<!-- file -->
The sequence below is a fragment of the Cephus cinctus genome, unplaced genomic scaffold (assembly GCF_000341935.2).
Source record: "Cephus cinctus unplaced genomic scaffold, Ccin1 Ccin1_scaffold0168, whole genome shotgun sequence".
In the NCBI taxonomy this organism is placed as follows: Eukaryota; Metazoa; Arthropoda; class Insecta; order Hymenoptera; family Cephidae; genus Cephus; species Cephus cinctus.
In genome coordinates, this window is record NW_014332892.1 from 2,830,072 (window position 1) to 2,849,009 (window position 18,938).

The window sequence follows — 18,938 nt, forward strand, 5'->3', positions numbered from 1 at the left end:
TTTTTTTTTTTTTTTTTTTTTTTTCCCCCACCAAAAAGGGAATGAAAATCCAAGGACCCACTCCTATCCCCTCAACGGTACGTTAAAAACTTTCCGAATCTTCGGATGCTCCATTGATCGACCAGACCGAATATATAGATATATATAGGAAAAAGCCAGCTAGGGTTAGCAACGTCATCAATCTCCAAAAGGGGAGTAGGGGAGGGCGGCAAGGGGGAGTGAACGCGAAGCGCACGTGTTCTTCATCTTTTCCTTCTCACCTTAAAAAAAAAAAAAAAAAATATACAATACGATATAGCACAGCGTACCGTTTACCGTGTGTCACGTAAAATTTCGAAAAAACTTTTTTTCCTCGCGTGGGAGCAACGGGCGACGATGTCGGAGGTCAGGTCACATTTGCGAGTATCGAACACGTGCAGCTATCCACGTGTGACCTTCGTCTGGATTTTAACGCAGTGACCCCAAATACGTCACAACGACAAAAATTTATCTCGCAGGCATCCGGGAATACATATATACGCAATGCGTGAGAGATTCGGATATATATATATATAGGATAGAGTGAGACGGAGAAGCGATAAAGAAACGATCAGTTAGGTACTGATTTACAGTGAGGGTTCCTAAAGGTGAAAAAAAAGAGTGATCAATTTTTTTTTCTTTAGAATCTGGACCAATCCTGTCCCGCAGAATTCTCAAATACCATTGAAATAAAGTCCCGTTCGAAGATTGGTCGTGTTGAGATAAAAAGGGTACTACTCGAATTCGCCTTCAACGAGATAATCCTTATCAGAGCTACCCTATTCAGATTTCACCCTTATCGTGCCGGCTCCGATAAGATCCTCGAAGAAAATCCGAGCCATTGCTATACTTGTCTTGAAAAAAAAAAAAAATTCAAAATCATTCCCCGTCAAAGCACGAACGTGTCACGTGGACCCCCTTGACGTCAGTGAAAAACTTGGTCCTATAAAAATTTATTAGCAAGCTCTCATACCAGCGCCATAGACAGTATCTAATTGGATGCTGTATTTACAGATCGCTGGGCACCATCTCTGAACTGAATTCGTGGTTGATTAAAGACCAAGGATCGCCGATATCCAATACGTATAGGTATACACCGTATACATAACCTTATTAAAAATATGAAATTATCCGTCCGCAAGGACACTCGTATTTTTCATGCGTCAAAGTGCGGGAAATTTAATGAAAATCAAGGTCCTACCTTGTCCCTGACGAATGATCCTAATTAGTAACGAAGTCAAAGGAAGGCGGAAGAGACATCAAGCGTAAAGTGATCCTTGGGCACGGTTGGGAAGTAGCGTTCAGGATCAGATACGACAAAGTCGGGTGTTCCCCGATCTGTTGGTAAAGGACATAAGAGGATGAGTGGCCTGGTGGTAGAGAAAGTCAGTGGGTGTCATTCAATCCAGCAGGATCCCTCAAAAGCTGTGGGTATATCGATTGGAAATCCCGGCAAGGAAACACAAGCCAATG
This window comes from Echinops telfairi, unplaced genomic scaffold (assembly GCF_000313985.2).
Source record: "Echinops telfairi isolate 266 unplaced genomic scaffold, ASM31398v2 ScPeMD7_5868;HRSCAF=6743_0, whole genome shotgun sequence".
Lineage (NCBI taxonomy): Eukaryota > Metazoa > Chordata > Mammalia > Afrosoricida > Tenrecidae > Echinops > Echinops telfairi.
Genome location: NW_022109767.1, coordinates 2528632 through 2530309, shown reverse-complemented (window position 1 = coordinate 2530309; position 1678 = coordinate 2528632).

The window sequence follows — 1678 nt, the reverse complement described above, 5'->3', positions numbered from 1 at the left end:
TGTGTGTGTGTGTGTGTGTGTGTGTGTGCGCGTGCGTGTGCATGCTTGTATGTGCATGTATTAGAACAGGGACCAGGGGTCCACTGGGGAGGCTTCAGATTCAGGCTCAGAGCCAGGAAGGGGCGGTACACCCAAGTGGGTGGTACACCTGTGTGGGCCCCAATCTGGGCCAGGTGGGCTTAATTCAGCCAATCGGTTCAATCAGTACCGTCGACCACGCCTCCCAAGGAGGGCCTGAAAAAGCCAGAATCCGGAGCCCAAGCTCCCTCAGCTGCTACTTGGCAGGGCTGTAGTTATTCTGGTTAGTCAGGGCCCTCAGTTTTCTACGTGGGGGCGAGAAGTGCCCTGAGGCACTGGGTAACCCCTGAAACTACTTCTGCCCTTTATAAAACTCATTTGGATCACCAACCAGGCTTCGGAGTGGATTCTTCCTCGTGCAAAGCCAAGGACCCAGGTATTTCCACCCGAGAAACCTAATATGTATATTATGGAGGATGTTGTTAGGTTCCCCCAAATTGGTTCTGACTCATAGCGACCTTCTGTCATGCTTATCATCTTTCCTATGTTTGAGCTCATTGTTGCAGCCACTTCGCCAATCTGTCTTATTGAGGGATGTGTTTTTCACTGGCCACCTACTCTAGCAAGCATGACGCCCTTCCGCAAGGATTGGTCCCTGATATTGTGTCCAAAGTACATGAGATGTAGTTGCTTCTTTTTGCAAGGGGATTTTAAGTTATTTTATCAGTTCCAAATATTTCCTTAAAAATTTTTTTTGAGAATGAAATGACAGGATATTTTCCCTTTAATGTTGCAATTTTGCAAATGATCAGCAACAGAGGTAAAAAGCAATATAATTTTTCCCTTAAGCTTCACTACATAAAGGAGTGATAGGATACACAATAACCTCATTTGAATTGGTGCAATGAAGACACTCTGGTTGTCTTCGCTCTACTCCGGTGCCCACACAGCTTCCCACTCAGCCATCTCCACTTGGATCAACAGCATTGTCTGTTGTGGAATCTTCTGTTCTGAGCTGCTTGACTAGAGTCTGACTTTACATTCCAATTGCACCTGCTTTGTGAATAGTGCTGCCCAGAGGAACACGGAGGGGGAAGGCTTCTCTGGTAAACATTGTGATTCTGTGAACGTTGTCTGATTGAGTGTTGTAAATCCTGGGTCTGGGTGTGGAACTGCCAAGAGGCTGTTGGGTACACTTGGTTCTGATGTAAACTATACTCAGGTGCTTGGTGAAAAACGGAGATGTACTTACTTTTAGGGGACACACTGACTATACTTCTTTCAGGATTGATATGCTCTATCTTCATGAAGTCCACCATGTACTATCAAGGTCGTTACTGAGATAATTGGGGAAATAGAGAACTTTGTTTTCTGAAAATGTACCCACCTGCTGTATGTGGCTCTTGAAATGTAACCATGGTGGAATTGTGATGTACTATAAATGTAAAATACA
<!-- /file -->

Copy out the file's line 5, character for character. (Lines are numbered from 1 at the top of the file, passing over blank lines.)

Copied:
The window sequence follows — 18,938 nt, forward strand, 5'->3', positions numbered from 1 at the left end: